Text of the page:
Unix/Linux Commands : Know About the Most Used Commands and Their Meaning

What according to you makes a computer work? Just the Central Processing Unit (CPU), also known as the brain of the computer? Well yes, CPU undoubtedly enables a computer to function but, it’s not just the only thing that contributes to its functionality; there’s another thing that plays a vital role and that is, the ‘COMMAND’.

What is a Command?

Won’t complicate it for you guys – ‘Command’ is an instruction that a user gives his/her computer, to do something that could be a single program or multi-linked programs. And, these commands are generally issued by typing them over a command line, for instance, the all-text display mode; and then, you just have to press ‘Enter’!

As simple as it may sound, it’s not very simple.

Brief about Linux & Unix

  • Linux commands are the most important part of a free and open-source operating system.
  • Unix commands are inbuilt programs in your computer that can be invoked in numerous ways.

Commonly Used Commands with Appropriate Meanings

To know in-depth about Unix & Linux Commands and its purpose or functionality, wait for our next blog. Until then, take a look at some of the most used commands (under Linux) and their meanings:

1. Su: This means (S)witch (U)ser or to be more clear – switch to another user. However, you may also consider switching to the root user by invoking this command, with no set parameter.

2. Sudo: This command is meant to run only one or single command with root privileges.

3. Is: This is a command that is used to list down the information regarding files and directories, and that too within the file.

4. cd: Popularly known as ‘Chidr’, this is a command-line shell command that is used to change the existing working directory of various Operating Systems (OS).

5. mkdir/rmdir: The former one – ‘mkdir’ is used to create a new directory whereas, ‘rmdir’ is used to remove the filesystem from Linux.

6. cp: This is a command-line utility that helps in copying files and directories. This command also supports moving one or more files or folders with options for preserving attributes and taking backups.

7. rm: This particular command helps in removing objects such as files, symbolic links and directories from the file systems, just like UNIX.

8. mv: This is an Unix command which is used to move one or more directories and files from one place to another on your computer.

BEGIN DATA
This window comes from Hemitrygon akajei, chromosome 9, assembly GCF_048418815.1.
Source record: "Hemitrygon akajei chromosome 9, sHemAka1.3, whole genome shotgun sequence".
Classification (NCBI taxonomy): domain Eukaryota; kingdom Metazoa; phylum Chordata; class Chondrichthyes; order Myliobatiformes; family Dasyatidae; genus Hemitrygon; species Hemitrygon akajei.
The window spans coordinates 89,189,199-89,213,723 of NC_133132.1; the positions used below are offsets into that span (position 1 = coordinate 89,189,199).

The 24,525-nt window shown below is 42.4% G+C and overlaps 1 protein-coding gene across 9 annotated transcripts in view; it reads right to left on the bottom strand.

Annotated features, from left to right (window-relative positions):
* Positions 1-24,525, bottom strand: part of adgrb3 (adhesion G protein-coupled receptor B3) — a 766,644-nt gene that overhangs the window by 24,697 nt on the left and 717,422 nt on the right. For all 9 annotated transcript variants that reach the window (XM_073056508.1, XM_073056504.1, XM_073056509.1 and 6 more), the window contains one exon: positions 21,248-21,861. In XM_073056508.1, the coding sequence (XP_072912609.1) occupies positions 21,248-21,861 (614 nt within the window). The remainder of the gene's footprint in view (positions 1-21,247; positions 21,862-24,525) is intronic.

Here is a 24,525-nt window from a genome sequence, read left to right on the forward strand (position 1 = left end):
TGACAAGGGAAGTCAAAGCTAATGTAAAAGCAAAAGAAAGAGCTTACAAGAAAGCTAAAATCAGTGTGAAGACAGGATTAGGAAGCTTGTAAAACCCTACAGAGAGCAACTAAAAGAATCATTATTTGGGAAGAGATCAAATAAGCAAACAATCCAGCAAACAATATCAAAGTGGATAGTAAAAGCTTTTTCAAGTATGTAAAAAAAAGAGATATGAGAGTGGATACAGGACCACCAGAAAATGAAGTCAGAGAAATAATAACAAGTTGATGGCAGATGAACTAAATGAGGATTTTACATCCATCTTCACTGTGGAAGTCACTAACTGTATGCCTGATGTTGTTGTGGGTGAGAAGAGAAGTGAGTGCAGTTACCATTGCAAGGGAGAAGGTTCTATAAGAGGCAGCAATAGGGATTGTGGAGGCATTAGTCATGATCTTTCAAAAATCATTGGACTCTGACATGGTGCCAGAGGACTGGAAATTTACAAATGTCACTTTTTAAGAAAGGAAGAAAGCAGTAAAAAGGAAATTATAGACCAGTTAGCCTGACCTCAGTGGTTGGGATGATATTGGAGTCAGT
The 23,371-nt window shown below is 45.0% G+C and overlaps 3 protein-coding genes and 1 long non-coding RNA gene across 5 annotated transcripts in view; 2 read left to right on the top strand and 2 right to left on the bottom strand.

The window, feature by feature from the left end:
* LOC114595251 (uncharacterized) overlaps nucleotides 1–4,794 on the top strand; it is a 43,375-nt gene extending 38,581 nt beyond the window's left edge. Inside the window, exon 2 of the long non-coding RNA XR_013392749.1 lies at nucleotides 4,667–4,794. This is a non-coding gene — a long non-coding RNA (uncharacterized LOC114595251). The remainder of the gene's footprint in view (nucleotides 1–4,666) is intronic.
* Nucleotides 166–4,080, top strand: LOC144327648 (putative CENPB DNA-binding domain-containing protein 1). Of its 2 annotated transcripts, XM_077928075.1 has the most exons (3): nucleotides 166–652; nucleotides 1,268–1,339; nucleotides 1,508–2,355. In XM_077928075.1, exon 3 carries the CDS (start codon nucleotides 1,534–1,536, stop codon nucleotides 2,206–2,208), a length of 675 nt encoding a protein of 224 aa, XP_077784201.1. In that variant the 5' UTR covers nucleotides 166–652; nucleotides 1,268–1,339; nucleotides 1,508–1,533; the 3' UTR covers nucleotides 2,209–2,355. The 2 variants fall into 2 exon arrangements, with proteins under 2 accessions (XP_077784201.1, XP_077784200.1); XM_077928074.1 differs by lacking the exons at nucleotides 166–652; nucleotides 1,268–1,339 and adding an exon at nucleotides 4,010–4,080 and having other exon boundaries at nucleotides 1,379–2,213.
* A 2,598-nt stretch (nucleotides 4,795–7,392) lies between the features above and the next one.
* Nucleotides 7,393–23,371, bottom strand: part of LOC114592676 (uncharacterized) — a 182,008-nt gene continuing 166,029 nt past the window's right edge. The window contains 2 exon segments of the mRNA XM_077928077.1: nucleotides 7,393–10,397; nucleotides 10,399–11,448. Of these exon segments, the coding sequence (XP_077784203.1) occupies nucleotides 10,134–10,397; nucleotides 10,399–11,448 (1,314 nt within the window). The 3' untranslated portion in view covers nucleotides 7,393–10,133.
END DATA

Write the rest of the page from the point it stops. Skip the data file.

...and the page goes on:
9. pwd: Print Working Directory also known as pwd is a shell built-in command which stores the path of the current directory.

10. touch: Included in Unix and Unix-Like Operating Systems, ‘touch’ is a command that is used for updating the access date as well as the modification date of a computer directory or file.

11. chmod: This command is used to change the access permission of files and directories.

12. ps: This Unix-like operating system command is used to provide information regarding the currently running processes of your computer which includes the Process Identification Numbers (PIDs).

13. grep: This is a command-line utility used for searching plain-text data sets for lines that match a regular expression.

14. tail: The ‘Tail Command’ prints only the last ‘N’ number of data of the given input. By default, it only prints the last 10 lines of the specified files. In case more than 1 filename is provided, then, in that case, the data from each file is preceded by its file name.

15. chown: This command is used to change the owner and group of directories, files, and links.

16. ifconfig: Apart from being to configure the kernel-resident network interfaces, ‘ifconfig command’ is also used to assign the IP address and netmask to an interface, or to disable or enable a given interface.

17. wget: This is a command-line utility that is used for downloading files from the Internet. It supports –

  • Downloading multiple files
  • Downloading in the background
  • Resuming downloads
  • Limiting the bandwidth used for downloads
  • Viewing headers

18. which: This command is one of the most popular Linux commands. This is used to identify the location of a given executable which is executed while you are typing the executable name in the terminal prompt. The ‘which command’ looks out for the executable specified as an argument in the directories that are listed in the PATH environment variable.

19. apt-get: This is a command-line tool that helps in handling the packages in Linux. Its prime work is to retrieve information and packages from the authenticated sources for upgrade, installation, and removal of packages with their dependencies.

20. kill: This command is used to terminate processes manually.

21. fuser: The is a Unix command that is used to show which processes are using a specified – computer file system, file, or a Unix socket.

22. vi/nano: ‘Vi’ also known as the ‘Visual Editor’ is a default editor and ‘Nano’ is a text editor that comes with the UNIX operating system.

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